The True Heart of Prayer

The true heart of prayer does not look like posting winded sermons on Facebook, quoting Scripture on Instagram, or praying loudly at family dinners. Sure, God can use each of those things to work through and in you, and surely He works in our prayers, but my point is this:

The true heart of prayer begins with raw, simple, honest, and unperfected prayers. It begins in the surrender of, "Lord, help me," or the brokenness of, "God I am not okay." It thrives in, "Jesus, I need you," and, "God, I am so overwhelmed."

In Matthew 23:14, the Scriptures state that one of the eight woes Jesus has against the Pharisees is their bad habit of praying long prayers just to appear "Christian" to others.

"[Woe to you, scribes and Pharisees, hypocrites, because you swallow up widows’ houses, and to cover it up you make long prayers; therefore you will receive the greater condemnation]" (Matthew 23:14, Amplified Version).

While some early translations do not include this verse, I believe its importance remains: We cannot cover nasty hearts with long prayers any more than we can cover insincere prayers with length. It is the heart of our prayer that God looks at, not the length, audience, volume, voice, or pitch. It is how we shared that heart with others, not the number of Scriptures we quoted to look good along the way. 

There is Hope

Today, I want to encourage you before you make that post, quote that Scripture, or pray that mundane and routine prayer, to think about the condition of your heart and the motive behind your prayer.

If you are posting to get likes or look good to others as the Pharisees did, I want to motivate you to take a step back and ask the Lord to work on your heart. It is more important to be right with God than to look right to those whose opinions eternally don't matter.

If you are praying a mundane and routine prayer that you don't know why you are saying what you are saying, but feel like you have to, I also encourage you to tell God. Tell Him you are struggling. Tell Him you want your prayer life to be more than a list. I know this is something I am working on in my prayer life!

But because I know that God would rather hear my simple prayers than regurgitated words I have no recollection of saying, I am more inclined to speak frequently and honestly with Him. I know that God would rather hear my simple prayers from my broken heart than see if I could quote a thousand Scriptures. I know that God would rather I truly love those around me than merely appear as a Christian on social media. I know that God would rather I talk to Him like a friend than as a stranger.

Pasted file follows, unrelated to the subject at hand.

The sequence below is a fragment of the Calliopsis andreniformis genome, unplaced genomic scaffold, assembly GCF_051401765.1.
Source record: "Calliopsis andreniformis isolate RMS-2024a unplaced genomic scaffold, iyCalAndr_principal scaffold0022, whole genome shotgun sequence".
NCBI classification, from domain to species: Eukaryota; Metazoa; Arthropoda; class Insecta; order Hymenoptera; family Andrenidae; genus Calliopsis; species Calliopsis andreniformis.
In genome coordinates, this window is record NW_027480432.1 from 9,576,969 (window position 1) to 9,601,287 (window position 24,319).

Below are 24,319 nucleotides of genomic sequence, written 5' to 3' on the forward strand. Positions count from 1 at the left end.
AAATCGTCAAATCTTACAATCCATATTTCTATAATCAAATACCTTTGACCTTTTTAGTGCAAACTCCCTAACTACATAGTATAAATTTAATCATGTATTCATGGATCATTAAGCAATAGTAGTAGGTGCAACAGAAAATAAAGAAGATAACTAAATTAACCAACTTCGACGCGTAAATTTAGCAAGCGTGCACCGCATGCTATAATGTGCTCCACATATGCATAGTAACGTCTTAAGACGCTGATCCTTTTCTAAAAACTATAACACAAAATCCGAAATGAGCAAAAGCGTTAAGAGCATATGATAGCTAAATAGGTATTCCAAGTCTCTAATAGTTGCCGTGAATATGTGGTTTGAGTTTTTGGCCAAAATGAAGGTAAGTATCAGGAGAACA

And at the end of my life, I want to know that my prayers mattered. 

That my prayers were honest, broken, raw, sincere, and real.

That my prayers were broken pleas, heartfelt cries, and fragmented realities.

That my prayers were less than beautiful on the surface, but worth gold to the One who desperately heard them from within.

“But woe to you, scribes and Pharisees, hypocrites! For you shut the kingdom of heaven in people's faces. For you neither enter yourselves nor allow those who would enter to go in" (Matthew 23:13, ESV).

Agape, Amber

Photo Credit: ©GettyImages/XiXinXing

amber ginter headshotAmber Ginter is a young adult writer that currently works as an English teacher in Chillicothe, Ohio, and has a passionate desire to impact the world for Jesus through her love for writing, aesthetics, health/fitness, and ministry. Amber seeks to proclaim her love for Christ and the Gospel through her writing, aesthetic worship arts, and volunteer roles. She is enrolled in the YWW Author Conservatory to become a full-time author and is a featured writer for Crosswalk, ibelieve, Salem Web Network, The Rebelution, Daughter of Delight, Kallos, Anchored Passion, No Small Life, and Darling Magazine. In the past, she's also contributed to Called Christian Writers, Southern Ohio Today News, Ohio Christian University, and The Circleville Herald. Visit her website at amberginter.com.